At this point you are ready to do the thru-hole parts. There are holes to add pins around the edges and these match up to holes on the Teensy3. You want to add pins to all of those holes except the three on the end next to the button. You also want to add the battery connector which is next to the Micro SD. However you might consider just attaching wires to the two battery connector holes if, like me, you’re trying to keep this small. The battery connector is quite big and, as I said, I am all about keeping this small. At this point you are using ordinary solder and an ordinary soldering iron and you’ve put the paste away.
Testing the board
Now you need to test the board to make sure nothing went wrong. You might have bad solder connections etc and you want to find them. Because you left off those three pins on the end you can put this onto a breadboard with a Teensy3 next to it and check all the functions out. But you will need two of those three pins on the end connected: The 3.3v and GND. These are pins 1 and 2 if you count from the side where the battery connector is (from the bottom up if you are looking at the photo below). In my case I found I had swapped the two resistors that control the voltage measure function, so that feature was broken. This is worth knowing. If you want to be even more careful you can test the third pin with a multimeter. It ought to connect to GND when you press the button.
This is what my test breadboard looks like. I have a Teensy3 with all the pins soldered (on the left) and I just use that Teensy3 for testing (these things are cheap enough to run a spare or two). Note that you need to separate the pads underneath the Teensy3 to detach the USB power (VUSB) from the rest of the Teensy3 (VIN). We want power to come from the battery not the USB. The pads are shown in the top right on the diagram shown below. Cut them apart with a sharp knife. You can solder them together again if you change your mind about all this.
I also had to add a wire the the VUSB hole on the Teensy3, this is one of the holes not on the edge so isn’t quite breadboard-friendly, but you can’t have all the holes on the edge without making the board bigger so the answer is to just run a wire from there and plug it into a convenient hole in the breadboard. There looks to be a tangle of wires there but there is an easy pattern. Every pin on the piggy back should connect to the equivalent pin on the Teensy3, that’s all there is to it.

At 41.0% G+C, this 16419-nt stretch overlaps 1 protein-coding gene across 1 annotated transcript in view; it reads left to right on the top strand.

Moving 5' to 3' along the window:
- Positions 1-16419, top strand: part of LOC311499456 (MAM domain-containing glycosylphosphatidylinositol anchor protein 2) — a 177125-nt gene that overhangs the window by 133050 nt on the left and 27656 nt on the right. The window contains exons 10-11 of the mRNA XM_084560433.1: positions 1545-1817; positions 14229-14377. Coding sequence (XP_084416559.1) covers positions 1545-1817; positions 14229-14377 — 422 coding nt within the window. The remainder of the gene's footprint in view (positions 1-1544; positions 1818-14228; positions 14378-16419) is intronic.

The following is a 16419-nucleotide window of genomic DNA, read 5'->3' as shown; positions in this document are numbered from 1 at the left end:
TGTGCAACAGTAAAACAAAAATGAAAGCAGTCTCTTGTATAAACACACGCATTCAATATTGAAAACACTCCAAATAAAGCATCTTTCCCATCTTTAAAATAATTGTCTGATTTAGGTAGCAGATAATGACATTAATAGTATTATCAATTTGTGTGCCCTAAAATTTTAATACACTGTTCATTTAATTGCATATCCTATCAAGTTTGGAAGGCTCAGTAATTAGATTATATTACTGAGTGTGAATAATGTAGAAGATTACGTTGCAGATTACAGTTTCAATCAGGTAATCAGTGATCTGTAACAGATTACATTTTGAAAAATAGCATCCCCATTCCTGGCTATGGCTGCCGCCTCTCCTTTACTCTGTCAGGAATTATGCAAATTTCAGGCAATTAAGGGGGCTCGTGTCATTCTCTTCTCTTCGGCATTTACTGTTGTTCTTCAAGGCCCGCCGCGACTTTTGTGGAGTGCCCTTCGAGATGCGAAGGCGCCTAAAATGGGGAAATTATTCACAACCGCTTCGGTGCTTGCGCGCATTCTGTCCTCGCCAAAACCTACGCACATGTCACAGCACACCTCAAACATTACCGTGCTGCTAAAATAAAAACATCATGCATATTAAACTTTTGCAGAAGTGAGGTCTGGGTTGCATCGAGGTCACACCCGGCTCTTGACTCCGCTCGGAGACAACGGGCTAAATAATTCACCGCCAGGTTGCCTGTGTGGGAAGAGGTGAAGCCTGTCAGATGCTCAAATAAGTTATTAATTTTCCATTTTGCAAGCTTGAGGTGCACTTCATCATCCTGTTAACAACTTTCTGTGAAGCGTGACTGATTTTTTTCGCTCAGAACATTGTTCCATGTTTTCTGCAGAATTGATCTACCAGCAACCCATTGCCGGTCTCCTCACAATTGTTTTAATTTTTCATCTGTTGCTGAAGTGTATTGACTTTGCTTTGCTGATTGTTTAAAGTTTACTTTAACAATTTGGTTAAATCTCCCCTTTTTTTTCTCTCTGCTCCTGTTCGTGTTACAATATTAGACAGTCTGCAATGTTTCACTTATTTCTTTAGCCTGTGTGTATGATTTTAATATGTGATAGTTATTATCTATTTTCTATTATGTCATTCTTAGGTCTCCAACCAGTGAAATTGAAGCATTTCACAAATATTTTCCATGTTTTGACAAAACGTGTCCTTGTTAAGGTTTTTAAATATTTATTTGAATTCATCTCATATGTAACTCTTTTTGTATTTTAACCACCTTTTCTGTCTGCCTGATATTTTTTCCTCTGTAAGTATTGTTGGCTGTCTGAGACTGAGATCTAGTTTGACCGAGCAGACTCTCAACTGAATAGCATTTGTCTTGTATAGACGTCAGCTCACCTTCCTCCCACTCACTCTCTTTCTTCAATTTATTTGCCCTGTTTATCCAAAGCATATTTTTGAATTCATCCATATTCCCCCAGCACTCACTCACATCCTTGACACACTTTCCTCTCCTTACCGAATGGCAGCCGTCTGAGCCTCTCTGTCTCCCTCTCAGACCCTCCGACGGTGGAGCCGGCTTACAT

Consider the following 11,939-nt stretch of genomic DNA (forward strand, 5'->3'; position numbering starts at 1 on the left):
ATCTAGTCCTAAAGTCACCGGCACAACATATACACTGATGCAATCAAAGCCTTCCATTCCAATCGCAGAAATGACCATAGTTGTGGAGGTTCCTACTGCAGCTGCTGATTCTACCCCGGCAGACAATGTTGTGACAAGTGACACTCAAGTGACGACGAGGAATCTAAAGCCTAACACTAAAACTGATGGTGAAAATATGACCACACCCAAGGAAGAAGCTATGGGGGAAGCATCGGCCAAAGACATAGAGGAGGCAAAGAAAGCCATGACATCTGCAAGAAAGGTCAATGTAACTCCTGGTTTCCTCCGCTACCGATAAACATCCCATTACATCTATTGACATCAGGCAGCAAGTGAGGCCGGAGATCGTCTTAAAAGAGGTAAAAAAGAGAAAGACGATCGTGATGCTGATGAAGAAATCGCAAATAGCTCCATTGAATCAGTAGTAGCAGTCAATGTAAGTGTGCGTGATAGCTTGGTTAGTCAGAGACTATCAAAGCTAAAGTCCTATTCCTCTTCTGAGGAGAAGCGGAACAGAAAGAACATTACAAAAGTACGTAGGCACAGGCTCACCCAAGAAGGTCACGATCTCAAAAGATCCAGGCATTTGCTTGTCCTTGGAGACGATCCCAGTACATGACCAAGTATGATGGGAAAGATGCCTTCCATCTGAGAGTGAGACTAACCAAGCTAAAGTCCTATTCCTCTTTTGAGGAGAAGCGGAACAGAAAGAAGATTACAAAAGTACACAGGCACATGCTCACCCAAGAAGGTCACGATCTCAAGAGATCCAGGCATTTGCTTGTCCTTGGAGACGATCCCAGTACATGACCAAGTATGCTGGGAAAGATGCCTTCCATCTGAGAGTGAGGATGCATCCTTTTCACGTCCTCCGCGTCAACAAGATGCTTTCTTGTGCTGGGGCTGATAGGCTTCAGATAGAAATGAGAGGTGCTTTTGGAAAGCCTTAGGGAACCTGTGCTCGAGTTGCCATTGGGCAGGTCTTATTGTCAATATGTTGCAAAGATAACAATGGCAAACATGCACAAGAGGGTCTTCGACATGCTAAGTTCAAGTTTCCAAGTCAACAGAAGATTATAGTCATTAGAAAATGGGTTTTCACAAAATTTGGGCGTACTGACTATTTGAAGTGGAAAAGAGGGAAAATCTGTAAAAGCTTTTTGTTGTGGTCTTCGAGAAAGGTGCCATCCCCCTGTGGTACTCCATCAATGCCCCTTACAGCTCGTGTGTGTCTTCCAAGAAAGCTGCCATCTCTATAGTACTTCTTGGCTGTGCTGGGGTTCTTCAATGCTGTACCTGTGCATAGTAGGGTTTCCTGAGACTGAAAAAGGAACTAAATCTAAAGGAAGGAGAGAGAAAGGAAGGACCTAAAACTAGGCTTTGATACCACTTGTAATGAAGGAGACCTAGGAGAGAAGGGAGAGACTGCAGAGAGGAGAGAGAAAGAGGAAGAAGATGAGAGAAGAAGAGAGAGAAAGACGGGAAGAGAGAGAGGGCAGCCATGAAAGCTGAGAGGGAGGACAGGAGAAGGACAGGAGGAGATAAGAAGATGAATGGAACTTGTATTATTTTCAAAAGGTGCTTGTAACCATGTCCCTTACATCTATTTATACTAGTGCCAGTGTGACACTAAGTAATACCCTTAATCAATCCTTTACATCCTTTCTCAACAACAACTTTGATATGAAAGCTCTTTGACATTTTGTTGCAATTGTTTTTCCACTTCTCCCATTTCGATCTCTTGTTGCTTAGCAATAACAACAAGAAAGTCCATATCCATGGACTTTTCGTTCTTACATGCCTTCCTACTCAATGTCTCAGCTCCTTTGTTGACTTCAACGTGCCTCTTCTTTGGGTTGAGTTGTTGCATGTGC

You can see the battery connector trailing over to the right, the battery isn’t plugged into it just now, and there is a second battery in the lower part of the picture. We’re not using that today but it is the power supply for the clock function on the Teensy3.
You’ll want to connect a battery. I used a Lipo 1000mAh 3.7v and, of course, you’ll want a USB cable attached.
To test the board you need to load some software. I’ll assume you have your Arduino environment set up properly for the Teensy3 and you know how to load programs into it. You’ll find a test program in the google code link I gave earlier. This does the following once it starts:
- Wait 5 seconds to give you time to open a serial monitor
- Scans the micro SD card for files and prints a directory to the serial monitor. This verifies the SD card is working okay.
- Loops, printing the value of A0 and it’s scaled value, which should be about 4 volts. The LED on the Teensy3 will flash slowly. This verifies that the voltage measure is working okay.
The final assembly
Once you are happy with the board you can finish it off. Add the three pins you missed before and, yes, it will be a bit fiddly because you already soldered wires to two of them and you can remove those. Then slide the Teensy3 onto the pins underneath the board and solder it all together. You’ll want to solder other things to the other Teensy3 connectors, of course, but the Micro SD etc are all taken care of. In the picture mine still has the end wires, but you can see the whole thing is very small. I plan to snip the bottom ends of the pins off.